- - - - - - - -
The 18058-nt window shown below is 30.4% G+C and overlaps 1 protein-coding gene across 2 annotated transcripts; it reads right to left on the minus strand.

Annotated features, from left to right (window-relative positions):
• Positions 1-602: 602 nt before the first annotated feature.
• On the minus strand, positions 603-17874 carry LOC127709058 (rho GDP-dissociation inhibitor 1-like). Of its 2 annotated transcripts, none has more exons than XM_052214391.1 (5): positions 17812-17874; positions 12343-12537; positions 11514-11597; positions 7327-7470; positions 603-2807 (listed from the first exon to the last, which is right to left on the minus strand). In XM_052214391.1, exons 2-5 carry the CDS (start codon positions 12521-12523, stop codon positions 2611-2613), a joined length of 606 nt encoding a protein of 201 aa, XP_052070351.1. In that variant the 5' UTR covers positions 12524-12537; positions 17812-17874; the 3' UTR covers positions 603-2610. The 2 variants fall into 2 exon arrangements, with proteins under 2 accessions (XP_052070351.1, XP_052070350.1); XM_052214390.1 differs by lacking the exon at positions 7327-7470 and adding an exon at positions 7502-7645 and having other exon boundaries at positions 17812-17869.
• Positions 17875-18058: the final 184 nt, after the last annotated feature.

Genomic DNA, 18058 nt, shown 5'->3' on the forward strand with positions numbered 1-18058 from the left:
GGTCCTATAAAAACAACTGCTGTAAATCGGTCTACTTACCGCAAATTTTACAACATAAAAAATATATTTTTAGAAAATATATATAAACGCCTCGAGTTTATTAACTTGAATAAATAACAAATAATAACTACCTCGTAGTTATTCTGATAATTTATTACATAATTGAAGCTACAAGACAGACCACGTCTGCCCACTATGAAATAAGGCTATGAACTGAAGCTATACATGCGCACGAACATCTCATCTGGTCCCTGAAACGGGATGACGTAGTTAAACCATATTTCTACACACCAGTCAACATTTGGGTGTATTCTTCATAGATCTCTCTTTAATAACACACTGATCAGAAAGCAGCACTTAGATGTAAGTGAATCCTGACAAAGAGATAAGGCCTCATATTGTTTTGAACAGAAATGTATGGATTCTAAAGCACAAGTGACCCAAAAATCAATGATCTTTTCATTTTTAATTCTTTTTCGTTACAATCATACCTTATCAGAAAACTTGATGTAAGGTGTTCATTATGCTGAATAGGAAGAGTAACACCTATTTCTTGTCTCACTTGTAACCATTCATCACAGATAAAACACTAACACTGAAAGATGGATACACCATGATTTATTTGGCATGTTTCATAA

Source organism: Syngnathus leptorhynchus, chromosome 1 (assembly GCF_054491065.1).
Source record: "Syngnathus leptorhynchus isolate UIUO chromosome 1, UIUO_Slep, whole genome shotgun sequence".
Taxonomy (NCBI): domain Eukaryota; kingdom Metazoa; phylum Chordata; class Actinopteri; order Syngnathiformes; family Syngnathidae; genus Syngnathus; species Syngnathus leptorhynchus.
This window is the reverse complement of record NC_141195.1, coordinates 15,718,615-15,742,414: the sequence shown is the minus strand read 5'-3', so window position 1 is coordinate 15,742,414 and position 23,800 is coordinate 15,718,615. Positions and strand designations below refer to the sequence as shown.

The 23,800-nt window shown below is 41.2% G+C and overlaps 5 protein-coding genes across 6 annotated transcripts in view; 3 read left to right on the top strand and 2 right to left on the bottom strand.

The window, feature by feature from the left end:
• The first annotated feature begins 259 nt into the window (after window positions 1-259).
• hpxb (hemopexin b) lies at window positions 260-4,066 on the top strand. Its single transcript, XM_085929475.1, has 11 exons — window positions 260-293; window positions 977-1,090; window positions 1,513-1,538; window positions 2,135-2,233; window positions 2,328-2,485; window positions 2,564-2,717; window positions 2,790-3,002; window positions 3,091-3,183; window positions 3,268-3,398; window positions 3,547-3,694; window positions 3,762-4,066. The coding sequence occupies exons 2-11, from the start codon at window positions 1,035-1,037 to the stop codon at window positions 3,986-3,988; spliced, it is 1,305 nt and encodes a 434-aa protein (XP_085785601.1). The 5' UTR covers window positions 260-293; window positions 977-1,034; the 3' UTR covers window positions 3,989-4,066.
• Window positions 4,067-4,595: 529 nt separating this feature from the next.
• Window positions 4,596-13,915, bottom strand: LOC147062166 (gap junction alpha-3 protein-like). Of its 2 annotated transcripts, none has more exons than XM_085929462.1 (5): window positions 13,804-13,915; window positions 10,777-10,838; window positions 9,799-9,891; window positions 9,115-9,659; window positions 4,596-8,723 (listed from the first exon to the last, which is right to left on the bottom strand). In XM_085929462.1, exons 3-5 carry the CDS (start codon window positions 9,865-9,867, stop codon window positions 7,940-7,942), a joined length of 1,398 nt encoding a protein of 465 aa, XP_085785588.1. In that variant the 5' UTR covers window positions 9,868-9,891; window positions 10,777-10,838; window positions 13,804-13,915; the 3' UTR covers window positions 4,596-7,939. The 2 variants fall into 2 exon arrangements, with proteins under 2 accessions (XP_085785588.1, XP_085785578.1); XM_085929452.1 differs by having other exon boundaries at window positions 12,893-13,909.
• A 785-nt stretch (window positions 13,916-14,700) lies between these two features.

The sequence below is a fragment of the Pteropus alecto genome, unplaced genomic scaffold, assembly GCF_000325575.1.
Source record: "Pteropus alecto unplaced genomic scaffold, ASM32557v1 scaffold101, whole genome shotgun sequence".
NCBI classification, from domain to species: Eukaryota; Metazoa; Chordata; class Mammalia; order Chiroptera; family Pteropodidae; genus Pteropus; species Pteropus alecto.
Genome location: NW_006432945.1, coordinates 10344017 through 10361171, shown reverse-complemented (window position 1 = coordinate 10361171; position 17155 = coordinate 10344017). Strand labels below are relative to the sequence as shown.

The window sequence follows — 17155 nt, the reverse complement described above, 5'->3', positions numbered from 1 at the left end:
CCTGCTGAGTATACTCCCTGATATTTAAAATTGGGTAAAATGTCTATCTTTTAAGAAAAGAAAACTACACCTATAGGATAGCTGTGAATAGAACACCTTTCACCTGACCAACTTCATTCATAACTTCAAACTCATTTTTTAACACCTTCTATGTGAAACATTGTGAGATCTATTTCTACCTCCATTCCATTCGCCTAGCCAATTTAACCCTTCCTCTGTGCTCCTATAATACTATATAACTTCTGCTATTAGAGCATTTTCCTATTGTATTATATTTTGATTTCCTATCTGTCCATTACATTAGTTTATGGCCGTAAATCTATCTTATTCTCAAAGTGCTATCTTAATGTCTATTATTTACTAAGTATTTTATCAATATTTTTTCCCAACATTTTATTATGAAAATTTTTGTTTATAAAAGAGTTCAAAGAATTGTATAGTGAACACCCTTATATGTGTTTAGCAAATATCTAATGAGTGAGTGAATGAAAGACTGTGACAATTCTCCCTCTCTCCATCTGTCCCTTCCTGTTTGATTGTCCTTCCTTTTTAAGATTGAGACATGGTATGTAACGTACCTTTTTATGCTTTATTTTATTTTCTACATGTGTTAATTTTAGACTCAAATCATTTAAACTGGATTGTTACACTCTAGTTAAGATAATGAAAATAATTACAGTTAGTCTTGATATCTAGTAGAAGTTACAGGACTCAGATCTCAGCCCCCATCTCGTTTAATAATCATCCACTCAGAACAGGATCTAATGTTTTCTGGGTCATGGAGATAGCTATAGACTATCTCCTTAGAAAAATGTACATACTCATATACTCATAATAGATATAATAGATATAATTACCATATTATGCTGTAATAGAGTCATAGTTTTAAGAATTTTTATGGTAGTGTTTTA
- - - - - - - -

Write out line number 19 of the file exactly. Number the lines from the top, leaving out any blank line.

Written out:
The sequence below is a fragment of the Pteropus alecto genome, unplaced genomic scaffold, assembly GCF_000325575.1.